1. image: download

    colchrishadfield:

Weightlessness is like rapid aging. Of the 100s of experiments on ISS, we learn much from this: http://www.theglobeandmail.com/life/health-and-fitness/health/the-hazardous-effects-of-spaceflight/article19192504/

    colchrishadfield:

    Weightlessness is like rapid aging. Of the 100s of experiments on ISS, we learn much from this: http://www.theglobeandmail.com/life/health-and-fitness/health/the-hazardous-effects-of-spaceflight/article19192504/

     
  2. spiritofapollo:

    A good deal from Famous Monsters of Filmland. This is actually true, though they weren’t astronaut helmets or suits, they were designed for wear in the U2 spy plane and the NACA supersonic test flights.

     
  3. image: download

    reality-breaker:

 Frank R. Paul
     
  4.  
  5. 13:10 9th Jun 2014

    notes: 2094

    reblogged from: fuckyeahsciencefiction

    tags: Galacticaastronaut

    (Source: briannaefraser)

     
  6. (Source: helpthemonsters)

     
  7. Long before there was western science, our ancestors were doing remarkable things in observing the world around us and making structures that captured the solar cycle. Chaco canyon is a great example of that.

    They were very talented observers. Long before western science, western mathematics, came along, they were building these remarkably detailed structures. Our ancestors were doing it. Native people have been very talented engineers and scientists for millennia. They did it for survival. You have to be very observant to the world around you in order to survive.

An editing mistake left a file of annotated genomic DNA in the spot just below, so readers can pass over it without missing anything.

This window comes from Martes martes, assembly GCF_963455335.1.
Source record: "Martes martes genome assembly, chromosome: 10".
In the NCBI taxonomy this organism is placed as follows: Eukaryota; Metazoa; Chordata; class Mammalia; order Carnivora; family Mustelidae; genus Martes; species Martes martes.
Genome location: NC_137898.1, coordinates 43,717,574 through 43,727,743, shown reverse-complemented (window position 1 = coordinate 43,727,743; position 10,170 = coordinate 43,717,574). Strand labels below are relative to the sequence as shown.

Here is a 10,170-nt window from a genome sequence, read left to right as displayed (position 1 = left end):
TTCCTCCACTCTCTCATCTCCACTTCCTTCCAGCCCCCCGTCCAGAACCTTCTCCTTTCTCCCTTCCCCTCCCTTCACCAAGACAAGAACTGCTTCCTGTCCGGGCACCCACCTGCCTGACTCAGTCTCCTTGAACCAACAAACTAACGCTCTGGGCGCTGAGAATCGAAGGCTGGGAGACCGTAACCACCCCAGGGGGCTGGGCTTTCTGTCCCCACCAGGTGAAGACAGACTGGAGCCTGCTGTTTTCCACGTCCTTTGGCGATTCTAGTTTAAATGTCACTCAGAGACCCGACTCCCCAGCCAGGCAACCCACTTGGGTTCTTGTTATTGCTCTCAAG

On another side of that, talking about the southwest, about my tribe’s [mounds]—looking at the mounds structures, they’re oriented to the cardinal directions. These huge mounds, built by hand, align with the cardinal directions. How did they do that, measure things out and build it? It took a lot of expertise to do that. So those were remarkable engineers thousands of years ago. That’s directly related. So that’s near and dear to my heart.

    I like to solve problems. I like to see how stuff works. I like challenge. My ancestors were able to rise to challenges that came their way. I’d like to say I’m doing the same thing.

    — Astronaut John B. Herrington, first American Indian (Chickasaw) in space, when asked in this interview ”What can Indigenous perspectives bring to space exploration?” (via karonhiake)
     
  8. image: download

    sciencefictiongallery:

If - August 1966. Cover art by Martin McKenna.

    sciencefictiongallery:

    If - August 1966. Cover art by Martin McKenna.

     
  9. 09:14 17th Mar 2014

    notes: 1209

    reblogged from: argonautsinspace

    tags: illustrationastronaut

    argonautsinspace:

I’ve got to find out who this artist is because I’d very highly consider using it for my book’s cover once I’ve finished it. Absolutely beautiful work.
Source: http://aleksey-litvishkov.daportfolio.com/

    argonautsinspace:

    I’ve got to find out who this artist is because I’d very highly consider using it for my book’s cover once I’ve finished it. Absolutely beautiful work.

    Source: http://aleksey-litvishkov.daportfolio.com/

     
  10. 09:51 14th Mar 2014

    notes: 330

    reblogged from: teded

    tags: astronautanimationspace station

    teded:


From the TED-Ed Lesson Life of an astronaut - Jerry Carr

Animation by Sharon Colman Graham

    teded:

    From the TED-Ed Lesson Life of an astronaut - Jerry Carr